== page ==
Domodedovo Limbo for Barred Journalist

New TimesNatalya Morar
Investigative reporter Natalya Morar, who was refused entry to the country Wednesday on security grounds, spent the night in a transit zone at Domodedovo Airport and was still stuck there Thursday.

Morar, who writes for The New Times magazine, said she was being barred from the country unfairly because of an article she penned claiming the Kremlin was secretly funding political parties. Airport officials and lawyers, however, said the authorities' move to deny her entry was perfectly legal.

"There is the law, and Natalya broke it," Yulia Pronina, a Domodedovo spokeswoman, said Thursday.

Moldovan national Morar and Ilya Barabanov, a Russian colleague whom she married last week with the aim of easing her passage into the country, were stopped by border guards at passport control Wednesday.

Pronina said she had been told by the border guards that Morar had broken laws governing entering and leaving the country but would not comment how. Morar said border guards told her she was a threat to national security.

Foreign Ministry sources told RIA-Novosti on Wednesday that Morar was listed as persona non grata and therefore banned.

Morar and Barabanov said they were afraid security personnel would try to force her onto the next flight to Moldova, on Friday morning. Morar said she did not intend to leave, and she and Barabanov strapped themselves together for a few hours on Thursday to avoid being separated.

The Federal Security Service did not respond to an e-mailed request for comment, and border guards refused to comment.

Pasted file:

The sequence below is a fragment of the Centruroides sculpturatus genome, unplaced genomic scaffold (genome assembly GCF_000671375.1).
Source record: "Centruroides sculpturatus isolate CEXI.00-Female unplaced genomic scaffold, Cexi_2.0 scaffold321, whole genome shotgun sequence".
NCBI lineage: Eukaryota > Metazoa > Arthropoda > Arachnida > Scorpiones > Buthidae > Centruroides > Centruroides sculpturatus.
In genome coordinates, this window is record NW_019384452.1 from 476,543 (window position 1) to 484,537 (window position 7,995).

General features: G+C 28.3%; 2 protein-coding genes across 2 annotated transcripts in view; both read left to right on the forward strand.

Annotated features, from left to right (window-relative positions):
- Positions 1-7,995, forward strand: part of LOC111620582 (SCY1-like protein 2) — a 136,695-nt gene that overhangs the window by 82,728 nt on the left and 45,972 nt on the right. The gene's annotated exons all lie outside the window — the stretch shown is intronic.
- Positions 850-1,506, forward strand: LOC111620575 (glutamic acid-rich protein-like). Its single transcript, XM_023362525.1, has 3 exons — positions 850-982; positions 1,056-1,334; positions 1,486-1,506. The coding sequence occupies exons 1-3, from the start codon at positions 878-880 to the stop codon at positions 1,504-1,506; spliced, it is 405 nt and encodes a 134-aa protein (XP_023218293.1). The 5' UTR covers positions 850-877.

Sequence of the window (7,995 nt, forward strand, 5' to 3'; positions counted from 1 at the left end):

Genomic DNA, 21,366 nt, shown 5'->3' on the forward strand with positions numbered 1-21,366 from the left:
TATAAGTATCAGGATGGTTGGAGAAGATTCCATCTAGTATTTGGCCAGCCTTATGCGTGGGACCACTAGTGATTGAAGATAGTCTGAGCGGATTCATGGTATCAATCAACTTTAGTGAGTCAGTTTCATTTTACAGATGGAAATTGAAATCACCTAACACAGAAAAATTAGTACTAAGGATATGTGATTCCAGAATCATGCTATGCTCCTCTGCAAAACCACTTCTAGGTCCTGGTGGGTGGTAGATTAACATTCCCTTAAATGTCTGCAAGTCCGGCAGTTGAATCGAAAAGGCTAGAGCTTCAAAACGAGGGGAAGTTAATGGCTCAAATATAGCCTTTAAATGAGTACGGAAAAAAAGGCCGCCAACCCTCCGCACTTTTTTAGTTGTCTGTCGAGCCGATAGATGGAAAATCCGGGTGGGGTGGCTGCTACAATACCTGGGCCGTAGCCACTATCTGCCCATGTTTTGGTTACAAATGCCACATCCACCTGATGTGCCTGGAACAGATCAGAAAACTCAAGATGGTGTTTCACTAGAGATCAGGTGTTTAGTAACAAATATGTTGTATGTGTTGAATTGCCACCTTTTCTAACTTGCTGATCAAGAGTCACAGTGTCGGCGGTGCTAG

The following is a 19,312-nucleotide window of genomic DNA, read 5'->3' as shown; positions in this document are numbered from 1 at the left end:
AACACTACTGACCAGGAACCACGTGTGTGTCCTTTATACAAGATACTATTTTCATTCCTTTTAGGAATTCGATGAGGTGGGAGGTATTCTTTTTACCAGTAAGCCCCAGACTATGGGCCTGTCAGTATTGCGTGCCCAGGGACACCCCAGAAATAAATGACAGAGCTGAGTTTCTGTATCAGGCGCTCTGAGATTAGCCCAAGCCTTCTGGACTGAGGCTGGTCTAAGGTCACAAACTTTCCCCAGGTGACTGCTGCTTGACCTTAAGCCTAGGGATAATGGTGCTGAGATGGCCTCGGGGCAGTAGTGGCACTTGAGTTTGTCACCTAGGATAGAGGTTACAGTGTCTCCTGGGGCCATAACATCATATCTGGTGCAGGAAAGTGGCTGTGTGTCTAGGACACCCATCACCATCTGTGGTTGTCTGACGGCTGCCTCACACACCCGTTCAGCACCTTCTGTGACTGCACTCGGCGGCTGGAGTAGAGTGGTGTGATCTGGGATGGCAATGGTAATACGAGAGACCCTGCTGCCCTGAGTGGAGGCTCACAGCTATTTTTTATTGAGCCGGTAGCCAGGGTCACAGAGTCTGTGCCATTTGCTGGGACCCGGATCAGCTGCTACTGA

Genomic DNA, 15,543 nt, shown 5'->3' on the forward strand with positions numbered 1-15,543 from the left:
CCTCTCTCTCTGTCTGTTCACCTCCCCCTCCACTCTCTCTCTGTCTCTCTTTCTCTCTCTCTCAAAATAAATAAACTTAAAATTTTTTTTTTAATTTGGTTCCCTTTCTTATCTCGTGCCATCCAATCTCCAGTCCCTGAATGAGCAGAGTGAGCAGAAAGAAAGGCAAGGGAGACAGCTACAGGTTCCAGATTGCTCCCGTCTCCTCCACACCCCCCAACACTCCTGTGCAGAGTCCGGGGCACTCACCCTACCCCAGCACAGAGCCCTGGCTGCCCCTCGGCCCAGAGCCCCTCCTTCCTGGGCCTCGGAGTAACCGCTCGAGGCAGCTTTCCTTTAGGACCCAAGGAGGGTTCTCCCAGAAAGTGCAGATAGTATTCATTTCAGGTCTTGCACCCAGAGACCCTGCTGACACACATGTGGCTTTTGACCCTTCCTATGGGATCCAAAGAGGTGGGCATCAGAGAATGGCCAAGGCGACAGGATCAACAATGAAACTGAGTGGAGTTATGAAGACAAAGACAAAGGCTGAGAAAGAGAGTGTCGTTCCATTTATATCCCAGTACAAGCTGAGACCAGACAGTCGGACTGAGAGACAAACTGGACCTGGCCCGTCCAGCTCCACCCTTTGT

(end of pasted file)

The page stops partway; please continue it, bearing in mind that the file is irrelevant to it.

Yury Sharandin, head of the Federation Council's Constitutional Law Committee, said Thursday that Morar's actions were aimed at provoking the authorities.

"The situation has been created artificially by Morar and her supporters," Sharandin said Thursday. "She has deliberately created a scandal to try to raise her profile, to help the magazine's ratings, and to attract Western attention to her situation to show Russia in a bad light."

The transit zone standoff will end when border guards lose their patience and force her onto the plane, said Sergei Melnikov, a lawyer specializing in visa and immigration issues, who added that the guards were perfectly within their rights to do so.
Ilya Barabanov

"There can be no talk of deportation because she is not on Russian territory," Melnikov said, adding that the passport-control gate, through which Morar did not pass, marked the border.

He said dozens of foreigners are turned away from passport control every week without being informed of the reason behind the decision to grant them entry.

"I think she is trying to draw attention to herself," Melnikov said. "She knew she was not welcome, and she still tried to enter the country."

As for Morar's marriage to Barabanov, Melnikov said it did not make much of a difference.

"If a person is registered as unwelcome, their marital status is irrelevant," he said, although he added that European conventions required signatories to do their utmost not to break up families.

Morar and Barabanov were perhaps given an idea of the treatment they might face if they refuse to leave the transit zone Thursday, as airport personnel refused for a few hours to provide them with anything to eat or drink.

Catering staff had been providing hot buckwheat and meatballs to the pair, but on the orders of border guards they began refusing to serve them at around midday Thursday, Barabanov said.

A stream of food and presents from well-wishers at the airport was also cut off.

Domodedovo spokeswoman Pronina said neither the airport nor Air Moldova, the carrier that brought Morar to Russia, were responsible for providing them with food.